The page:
Pregnant girls access safe abortion services


Chiraa, (B/A), Feb. 27, GNA – Mrs Alberta Osei Agyemang, a midwife at the Chiraa Health Center, has said the center supervised 10 safe abortions, out of the 90 teenage pregnancies recorded in 2014.

She told the Ghana News Agency (GNA) at Chiraa that after a Reproductive Healthcare Sensitization Forum, organized by the Sunyani West District Directorate of Health that the pregnant girls were between 13 years and 15 years.

Ghanaian law permits abortion in cases of rape, incest or the defilement of a female imbecile.   Abortion is also permitted if the life or health of the woman is in danger; or if there is risk of faetal abnormality.

However, according to the Guttmacher Institute, as of 2007, only three per cent of pregnant women and only six per cent of those seeking an abortion were aware of the legal status of abortion.

The Institute says about 45% of abortions in Ghana remain unsafe.

The forum, attended by about 70 school children, teachers and other opinion leaders in the area, the forum was, therefore, aimed at sensitizing the people about the purposes and benefits of the established sexual reproductive health care unit at the health center.

Mrs Agyemang, a Catechist at the Chiraa Presbyterian Church, said an additional nine adolescent girls in the community underwent various family planning services to guard against teenage pregnancy.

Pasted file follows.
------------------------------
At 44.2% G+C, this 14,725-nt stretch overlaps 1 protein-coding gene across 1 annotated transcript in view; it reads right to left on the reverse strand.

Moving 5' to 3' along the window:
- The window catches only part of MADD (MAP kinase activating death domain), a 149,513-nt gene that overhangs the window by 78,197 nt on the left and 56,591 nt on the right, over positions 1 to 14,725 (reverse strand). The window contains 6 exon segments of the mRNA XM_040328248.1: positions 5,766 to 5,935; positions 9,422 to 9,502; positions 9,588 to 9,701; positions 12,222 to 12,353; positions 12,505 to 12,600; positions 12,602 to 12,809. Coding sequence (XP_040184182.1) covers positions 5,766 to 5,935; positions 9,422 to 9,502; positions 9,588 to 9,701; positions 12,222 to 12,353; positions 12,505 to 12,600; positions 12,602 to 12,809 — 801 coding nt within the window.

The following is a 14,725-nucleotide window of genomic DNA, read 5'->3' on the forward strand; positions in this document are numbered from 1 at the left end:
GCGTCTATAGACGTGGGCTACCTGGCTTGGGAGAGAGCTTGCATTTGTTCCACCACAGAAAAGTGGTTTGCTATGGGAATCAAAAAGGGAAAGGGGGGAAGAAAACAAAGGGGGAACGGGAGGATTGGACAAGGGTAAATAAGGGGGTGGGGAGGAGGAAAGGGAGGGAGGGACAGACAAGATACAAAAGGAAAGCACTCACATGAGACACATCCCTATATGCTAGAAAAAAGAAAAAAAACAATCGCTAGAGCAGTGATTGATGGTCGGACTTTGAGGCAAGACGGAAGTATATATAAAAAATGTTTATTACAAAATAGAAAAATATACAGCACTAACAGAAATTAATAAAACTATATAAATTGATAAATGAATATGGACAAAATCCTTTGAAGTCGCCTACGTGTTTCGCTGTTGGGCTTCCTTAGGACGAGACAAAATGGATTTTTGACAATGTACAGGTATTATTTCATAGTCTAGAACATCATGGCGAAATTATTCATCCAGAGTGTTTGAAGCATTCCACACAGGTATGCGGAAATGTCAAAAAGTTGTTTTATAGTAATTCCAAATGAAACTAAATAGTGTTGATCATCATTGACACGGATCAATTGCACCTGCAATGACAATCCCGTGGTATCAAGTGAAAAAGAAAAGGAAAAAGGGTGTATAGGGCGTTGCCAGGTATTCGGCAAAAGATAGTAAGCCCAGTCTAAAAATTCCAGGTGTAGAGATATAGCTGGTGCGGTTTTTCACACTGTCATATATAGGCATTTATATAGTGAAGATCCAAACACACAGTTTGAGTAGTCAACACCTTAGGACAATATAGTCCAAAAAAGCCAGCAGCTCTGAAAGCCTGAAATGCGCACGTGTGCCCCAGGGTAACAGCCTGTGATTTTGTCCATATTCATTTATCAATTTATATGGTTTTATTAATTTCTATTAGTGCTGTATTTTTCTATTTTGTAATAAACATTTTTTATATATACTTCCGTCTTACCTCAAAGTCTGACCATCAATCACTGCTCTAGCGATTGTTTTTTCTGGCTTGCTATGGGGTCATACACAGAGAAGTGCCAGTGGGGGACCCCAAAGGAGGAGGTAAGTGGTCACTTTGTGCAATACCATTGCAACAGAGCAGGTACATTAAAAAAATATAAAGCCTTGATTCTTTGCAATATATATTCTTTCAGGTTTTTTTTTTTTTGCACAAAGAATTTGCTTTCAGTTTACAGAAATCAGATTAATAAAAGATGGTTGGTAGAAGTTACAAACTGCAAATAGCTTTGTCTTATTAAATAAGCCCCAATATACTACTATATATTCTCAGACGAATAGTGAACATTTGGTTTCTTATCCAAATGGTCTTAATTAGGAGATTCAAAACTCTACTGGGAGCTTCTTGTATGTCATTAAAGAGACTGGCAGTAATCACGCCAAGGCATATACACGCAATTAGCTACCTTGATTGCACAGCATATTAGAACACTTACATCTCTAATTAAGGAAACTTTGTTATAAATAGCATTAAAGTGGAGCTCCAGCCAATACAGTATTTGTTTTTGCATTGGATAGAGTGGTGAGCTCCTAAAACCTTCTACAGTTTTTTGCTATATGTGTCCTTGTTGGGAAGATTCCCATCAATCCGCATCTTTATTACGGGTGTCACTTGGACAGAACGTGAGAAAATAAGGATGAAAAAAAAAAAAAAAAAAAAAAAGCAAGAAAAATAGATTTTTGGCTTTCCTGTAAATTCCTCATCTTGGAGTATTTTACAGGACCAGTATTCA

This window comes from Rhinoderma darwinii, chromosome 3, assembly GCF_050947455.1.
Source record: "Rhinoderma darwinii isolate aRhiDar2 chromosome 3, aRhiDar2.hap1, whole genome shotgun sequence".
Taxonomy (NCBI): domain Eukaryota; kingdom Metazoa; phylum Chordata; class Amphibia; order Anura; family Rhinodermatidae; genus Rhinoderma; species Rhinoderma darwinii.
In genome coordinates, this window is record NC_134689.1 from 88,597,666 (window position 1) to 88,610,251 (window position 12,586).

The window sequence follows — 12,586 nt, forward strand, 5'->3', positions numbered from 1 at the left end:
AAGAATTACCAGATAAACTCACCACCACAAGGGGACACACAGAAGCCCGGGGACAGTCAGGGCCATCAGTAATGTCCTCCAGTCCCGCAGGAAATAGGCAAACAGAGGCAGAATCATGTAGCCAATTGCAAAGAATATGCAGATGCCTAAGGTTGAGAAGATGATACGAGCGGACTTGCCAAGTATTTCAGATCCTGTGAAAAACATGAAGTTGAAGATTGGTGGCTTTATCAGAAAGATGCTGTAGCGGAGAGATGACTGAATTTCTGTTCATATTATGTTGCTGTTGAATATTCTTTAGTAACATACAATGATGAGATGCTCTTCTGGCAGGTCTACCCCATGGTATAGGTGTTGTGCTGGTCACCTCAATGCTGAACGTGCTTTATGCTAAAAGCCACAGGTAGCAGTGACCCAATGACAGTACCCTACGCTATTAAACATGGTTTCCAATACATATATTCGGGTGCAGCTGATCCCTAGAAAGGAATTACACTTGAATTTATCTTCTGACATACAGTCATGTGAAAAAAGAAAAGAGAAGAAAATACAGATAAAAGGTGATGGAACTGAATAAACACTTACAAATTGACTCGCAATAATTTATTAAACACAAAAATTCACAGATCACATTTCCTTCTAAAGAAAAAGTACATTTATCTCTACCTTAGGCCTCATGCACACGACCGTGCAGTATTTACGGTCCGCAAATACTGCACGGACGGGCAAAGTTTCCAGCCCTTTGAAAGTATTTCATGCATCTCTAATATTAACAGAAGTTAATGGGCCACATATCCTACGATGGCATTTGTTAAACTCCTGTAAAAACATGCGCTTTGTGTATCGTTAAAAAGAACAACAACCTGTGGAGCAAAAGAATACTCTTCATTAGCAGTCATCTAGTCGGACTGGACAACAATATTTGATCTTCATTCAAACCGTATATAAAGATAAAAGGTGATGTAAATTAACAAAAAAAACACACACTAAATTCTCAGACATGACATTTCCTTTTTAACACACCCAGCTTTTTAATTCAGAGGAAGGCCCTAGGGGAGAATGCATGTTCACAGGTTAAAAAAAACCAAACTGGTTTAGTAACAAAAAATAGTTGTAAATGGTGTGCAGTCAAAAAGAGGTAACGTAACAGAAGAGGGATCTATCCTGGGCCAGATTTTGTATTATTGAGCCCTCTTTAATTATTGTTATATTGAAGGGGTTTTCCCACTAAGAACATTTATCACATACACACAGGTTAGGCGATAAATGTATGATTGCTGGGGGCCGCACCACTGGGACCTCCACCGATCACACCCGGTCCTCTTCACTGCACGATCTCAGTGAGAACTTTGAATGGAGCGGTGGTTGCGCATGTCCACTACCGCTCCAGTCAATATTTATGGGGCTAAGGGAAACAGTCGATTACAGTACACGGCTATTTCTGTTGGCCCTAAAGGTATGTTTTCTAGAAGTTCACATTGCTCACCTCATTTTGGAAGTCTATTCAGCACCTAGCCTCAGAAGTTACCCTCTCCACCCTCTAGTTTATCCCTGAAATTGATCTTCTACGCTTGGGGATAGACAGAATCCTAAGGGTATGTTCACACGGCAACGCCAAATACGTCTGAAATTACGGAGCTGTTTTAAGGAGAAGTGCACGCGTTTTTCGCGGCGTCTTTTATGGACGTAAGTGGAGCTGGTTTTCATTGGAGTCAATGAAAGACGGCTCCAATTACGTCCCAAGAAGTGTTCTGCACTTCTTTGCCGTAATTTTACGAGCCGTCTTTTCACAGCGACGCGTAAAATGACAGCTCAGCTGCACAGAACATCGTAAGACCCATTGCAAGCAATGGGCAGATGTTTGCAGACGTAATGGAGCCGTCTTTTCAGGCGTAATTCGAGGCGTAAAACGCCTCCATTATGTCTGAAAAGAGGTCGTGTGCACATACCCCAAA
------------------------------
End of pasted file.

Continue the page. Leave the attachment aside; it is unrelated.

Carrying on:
She expressed with regret that teenage pregnancy was rife in the area because many parents shirked the responsibility of upbringing and development of their adolescent boys and girls.

Mrs Agyemang advised parents to effectively collaborate with teachers in the area to curtail truancy among school children.

She pointed out that unsafe abortion was also on the increase even among married women, indicating that because most of the victims were not prepared to give birth, they applied herbs and other drugs to terminate their pregnancies.

Some of them even die on arrival at the center while others went through various health complications, the midwife added.

Mrs Agyemang expressed concern about lack of sex education among adolescent girls, especially those in Junior High Schools.

She entreated parents to draw their girls closer to them and provide them with basic sanitary materials, particularly pads, to enable them to cope during menstruation.

Alhaji Kassim Adama, Chief of Chiraa Zongo, who presided, advised parents to invest much their resources in the education of their children so that they would grow to become useful adults.

GNA


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